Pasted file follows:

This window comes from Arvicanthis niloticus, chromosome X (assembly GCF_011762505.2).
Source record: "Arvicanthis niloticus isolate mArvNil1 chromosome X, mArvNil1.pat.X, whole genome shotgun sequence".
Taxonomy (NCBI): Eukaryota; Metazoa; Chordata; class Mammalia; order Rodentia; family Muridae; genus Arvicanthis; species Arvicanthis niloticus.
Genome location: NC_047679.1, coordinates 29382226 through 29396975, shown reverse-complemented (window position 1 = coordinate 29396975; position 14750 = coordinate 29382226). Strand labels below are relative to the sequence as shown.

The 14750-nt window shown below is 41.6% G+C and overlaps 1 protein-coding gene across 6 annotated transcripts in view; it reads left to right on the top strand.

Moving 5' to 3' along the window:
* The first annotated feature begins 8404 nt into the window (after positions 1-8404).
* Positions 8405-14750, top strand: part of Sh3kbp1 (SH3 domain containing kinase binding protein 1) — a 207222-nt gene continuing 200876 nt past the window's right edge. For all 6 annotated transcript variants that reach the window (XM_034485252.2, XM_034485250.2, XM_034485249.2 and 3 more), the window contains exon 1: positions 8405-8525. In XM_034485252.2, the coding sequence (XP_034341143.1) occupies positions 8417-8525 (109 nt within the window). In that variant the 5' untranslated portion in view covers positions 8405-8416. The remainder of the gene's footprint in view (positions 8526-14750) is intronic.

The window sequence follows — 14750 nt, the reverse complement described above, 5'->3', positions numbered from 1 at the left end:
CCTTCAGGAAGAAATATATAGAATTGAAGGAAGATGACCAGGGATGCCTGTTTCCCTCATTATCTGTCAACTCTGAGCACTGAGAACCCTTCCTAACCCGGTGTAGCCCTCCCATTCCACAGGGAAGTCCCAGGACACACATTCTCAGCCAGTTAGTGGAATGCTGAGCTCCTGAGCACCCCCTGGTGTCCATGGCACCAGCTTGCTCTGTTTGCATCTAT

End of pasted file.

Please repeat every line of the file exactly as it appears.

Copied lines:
This window comes from Arvicanthis niloticus, chromosome X (assembly GCF_011762505.2).
Source record: "Arvicanthis niloticus isolate mArvNil1 chromosome X, mArvNil1.pat.X, whole genome shotgun sequence".
Taxonomy (NCBI): Eukaryota; Metazoa; Chordata; class Mammalia; order Rodentia; family Muridae; genus Arvicanthis; species Arvicanthis niloticus.
Genome location: NC_047679.1, coordinates 29382226 through 29396975, shown reverse-complemented (window position 1 = coordinate 29396975; position 14750 = coordinate 29382226). Strand labels below are relative to the sequence as shown.

The 14750-nt window shown below is 41.6% G+C and overlaps 1 protein-coding gene across 6 annotated transcripts in view; it reads left to right on the top strand.

Moving 5' to 3' along the window:
* The first annotated feature begins 8404 nt into the window (after positions 1-8404).
* Positions 8405-14750, top strand: part of Sh3kbp1 (SH3 domain containing kinase binding protein 1) — a 207222-nt gene continuing 200876 nt past the window's right edge. For all 6 annotated transcript variants that reach the window (XM_034485252.2, XM_034485250.2, XM_034485249.2 and 3 more), the window contains exon 1: positions 8405-8525. In XM_034485252.2, the coding sequence (XP_034341143.1) occupies positions 8417-8525 (109 nt within the window). In that variant the 5' untranslated portion in view covers positions 8405-8416. The remainder of the gene's footprint in view (positions 8526-14750) is intronic.

The window sequence follows — 14750 nt, the reverse complement described above, 5'->3', positions numbered from 1 at the left end:
CCTTCAGGAAGAAATATATAGAATTGAAGGAAGATGACCAGGGATGCCTGTTTCCCTCATTATCTGTCAACTCTGAGCACTGAGAACCCTTCCTAACCCGGTGTAGCCCTCCCATTCCACAGGGAAGTCCCAGGACACACATTCTCAGCCAGTTAGTGGAATGCTGAGCTCCTGAGCACCCCCTGGTGTCCATGGCACCAGCTTGCTCTGTTTGCATCTAT